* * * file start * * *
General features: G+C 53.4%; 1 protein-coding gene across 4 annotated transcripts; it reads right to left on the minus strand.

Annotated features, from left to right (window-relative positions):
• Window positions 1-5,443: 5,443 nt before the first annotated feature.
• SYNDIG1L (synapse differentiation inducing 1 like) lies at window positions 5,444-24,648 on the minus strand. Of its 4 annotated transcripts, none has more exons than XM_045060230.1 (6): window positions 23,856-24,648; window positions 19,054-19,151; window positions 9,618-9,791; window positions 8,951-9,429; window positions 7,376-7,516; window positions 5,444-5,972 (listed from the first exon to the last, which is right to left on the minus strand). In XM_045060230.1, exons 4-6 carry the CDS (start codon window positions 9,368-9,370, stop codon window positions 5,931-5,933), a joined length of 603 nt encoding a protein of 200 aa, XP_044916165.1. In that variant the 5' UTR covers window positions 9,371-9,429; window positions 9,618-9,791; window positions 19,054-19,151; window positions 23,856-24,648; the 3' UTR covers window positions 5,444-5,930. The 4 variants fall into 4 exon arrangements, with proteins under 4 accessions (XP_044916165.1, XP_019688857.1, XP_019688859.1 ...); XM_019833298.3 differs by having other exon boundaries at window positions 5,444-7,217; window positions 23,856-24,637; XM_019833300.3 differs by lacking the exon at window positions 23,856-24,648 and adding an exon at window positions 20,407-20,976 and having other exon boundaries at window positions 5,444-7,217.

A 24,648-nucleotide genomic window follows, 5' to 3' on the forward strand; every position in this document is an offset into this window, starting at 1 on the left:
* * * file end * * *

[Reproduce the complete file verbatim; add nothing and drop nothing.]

General features: G+C 53.4%; 1 protein-coding gene across 4 annotated transcripts; it reads right to left on the minus strand.

Annotated features, from left to right (window-relative positions):
• Window positions 1-5,443: 5,443 nt before the first annotated feature.
• SYNDIG1L (synapse differentiation inducing 1 like) lies at window positions 5,444-24,648 on the minus strand. Of its 4 annotated transcripts, none has more exons than XM_045060230.1 (6): window positions 23,856-24,648; window positions 19,054-19,151; window positions 9,618-9,791; window positions 8,951-9,429; window positions 7,376-7,516; window positions 5,444-5,972 (listed from the first exon to the last, which is right to left on the minus strand). In XM_045060230.1, exons 4-6 carry the CDS (start codon window positions 9,368-9,370, stop codon window positions 5,931-5,933), a joined length of 603 nt encoding a protein of 200 aa, XP_044916165.1. In that variant the 5' UTR covers window positions 9,371-9,429; window positions 9,618-9,791; window positions 19,054-19,151; window positions 23,856-24,648; the 3' UTR covers window positions 5,444-5,930. The 4 variants fall into 4 exon arrangements, with proteins under 4 accessions (XP_044916165.1, XP_019688857.1, XP_019688859.1 ...); XM_019833298.3 differs by having other exon boundaries at window positions 5,444-7,217; window positions 23,856-24,637; XM_019833300.3 differs by lacking the exon at window positions 23,856-24,648 and adding an exon at window positions 20,407-20,976 and having other exon boundaries at window positions 5,444-7,217.

A 24,648-nucleotide genomic window follows, 5' to 3' on the forward strand; every position in this document is an offset into this window, starting at 1 on the left: